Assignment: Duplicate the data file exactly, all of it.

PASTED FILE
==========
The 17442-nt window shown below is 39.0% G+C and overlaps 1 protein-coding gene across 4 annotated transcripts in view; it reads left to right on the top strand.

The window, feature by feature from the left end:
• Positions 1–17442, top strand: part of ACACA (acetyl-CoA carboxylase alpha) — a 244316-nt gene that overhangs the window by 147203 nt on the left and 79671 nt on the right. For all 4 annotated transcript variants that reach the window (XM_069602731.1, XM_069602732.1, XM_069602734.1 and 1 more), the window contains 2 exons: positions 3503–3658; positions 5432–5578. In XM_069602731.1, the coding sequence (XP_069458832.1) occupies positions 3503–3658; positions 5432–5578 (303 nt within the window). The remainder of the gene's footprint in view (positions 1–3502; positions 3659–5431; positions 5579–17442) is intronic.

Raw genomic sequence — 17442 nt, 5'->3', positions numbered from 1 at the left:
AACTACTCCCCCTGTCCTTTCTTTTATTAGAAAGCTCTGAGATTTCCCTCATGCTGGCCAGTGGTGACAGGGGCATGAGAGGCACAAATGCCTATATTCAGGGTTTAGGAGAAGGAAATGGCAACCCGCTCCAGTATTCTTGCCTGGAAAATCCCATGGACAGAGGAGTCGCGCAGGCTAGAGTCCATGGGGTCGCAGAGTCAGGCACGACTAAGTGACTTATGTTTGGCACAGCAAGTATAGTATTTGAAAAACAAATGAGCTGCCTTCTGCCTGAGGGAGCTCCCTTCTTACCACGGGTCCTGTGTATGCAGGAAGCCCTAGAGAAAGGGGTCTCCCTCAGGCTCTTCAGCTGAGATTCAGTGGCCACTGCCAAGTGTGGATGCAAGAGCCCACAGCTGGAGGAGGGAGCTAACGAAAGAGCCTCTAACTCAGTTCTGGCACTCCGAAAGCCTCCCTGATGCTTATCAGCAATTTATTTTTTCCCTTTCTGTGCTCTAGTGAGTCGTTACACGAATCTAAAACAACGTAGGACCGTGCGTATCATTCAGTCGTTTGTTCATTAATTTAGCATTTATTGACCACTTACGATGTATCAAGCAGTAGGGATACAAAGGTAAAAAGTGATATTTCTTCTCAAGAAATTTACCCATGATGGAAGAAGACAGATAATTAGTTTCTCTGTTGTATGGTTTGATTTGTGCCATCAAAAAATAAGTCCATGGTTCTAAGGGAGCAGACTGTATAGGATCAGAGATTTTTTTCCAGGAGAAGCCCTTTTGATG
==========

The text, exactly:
The 17442-nt window shown below is 39.0% G+C and overlaps 1 protein-coding gene across 4 annotated transcripts in view; it reads left to right on the top strand.

The window, feature by feature from the left end:
• Positions 1–17442, top strand: part of ACACA (acetyl-CoA carboxylase alpha) — a 244316-nt gene that overhangs the window by 147203 nt on the left and 79671 nt on the right. For all 4 annotated transcript variants that reach the window (XM_069602731.1, XM_069602732.1, XM_069602734.1 and 1 more), the window contains 2 exons: positions 3503–3658; positions 5432–5578. In XM_069602731.1, the coding sequence (XP_069458832.1) occupies positions 3503–3658; positions 5432–5578 (303 nt within the window). The remainder of the gene's footprint in view (positions 1–3502; positions 3659–5431; positions 5579–17442) is intronic.

Raw genomic sequence — 17442 nt, 5'->3', positions numbered from 1 at the left:
AACTACTCCCCCTGTCCTTTCTTTTATTAGAAAGCTCTGAGATTTCCCTCATGCTGGCCAGTGGTGACAGGGGCATGAGAGGCACAAATGCCTATATTCAGGGTTTAGGAGAAGGAAATGGCAACCCGCTCCAGTATTCTTGCCTGGAAAATCCCATGGACAGAGGAGTCGCGCAGGCTAGAGTCCATGGGGTCGCAGAGTCAGGCACGACTAAGTGACTTATGTTTGGCACAGCAAGTATAGTATTTGAAAAACAAATGAGCTGCCTTCTGCCTGAGGGAGCTCCCTTCTTACCACGGGTCCTGTGTATGCAGGAAGCCCTAGAGAAAGGGGTCTCCCTCAGGCTCTTCAGCTGAGATTCAGTGGCCACTGCCAAGTGTGGATGCAAGAGCCCACAGCTGGAGGAGGGAGCTAACGAAAGAGCCTCTAACTCAGTTCTGGCACTCCGAAAGCCTCCCTGATGCTTATCAGCAATTTATTTTTTCCCTTTCTGTGCTCTAGTGAGTCGTTACACGAATCTAAAACAACGTAGGACCGTGCGTATCATTCAGTCGTTTGTTCATTAATTTAGCATTTATTGACCACTTACGATGTATCAAGCAGTAGGGATACAAAGGTAAAAAGTGATATTTCTTCTCAAGAAATTTACCCATGATGGAAGAAGACAGATAATTAGTTTCTCTGTTGTATGGTTTGATTTGTGCCATCAAAAAATAAGTCCATGGTTCTAAGGGAGCAGACTGTATAGGATCAGAGATTTTTTTCCAGGAGAAGCCCTTTTGATG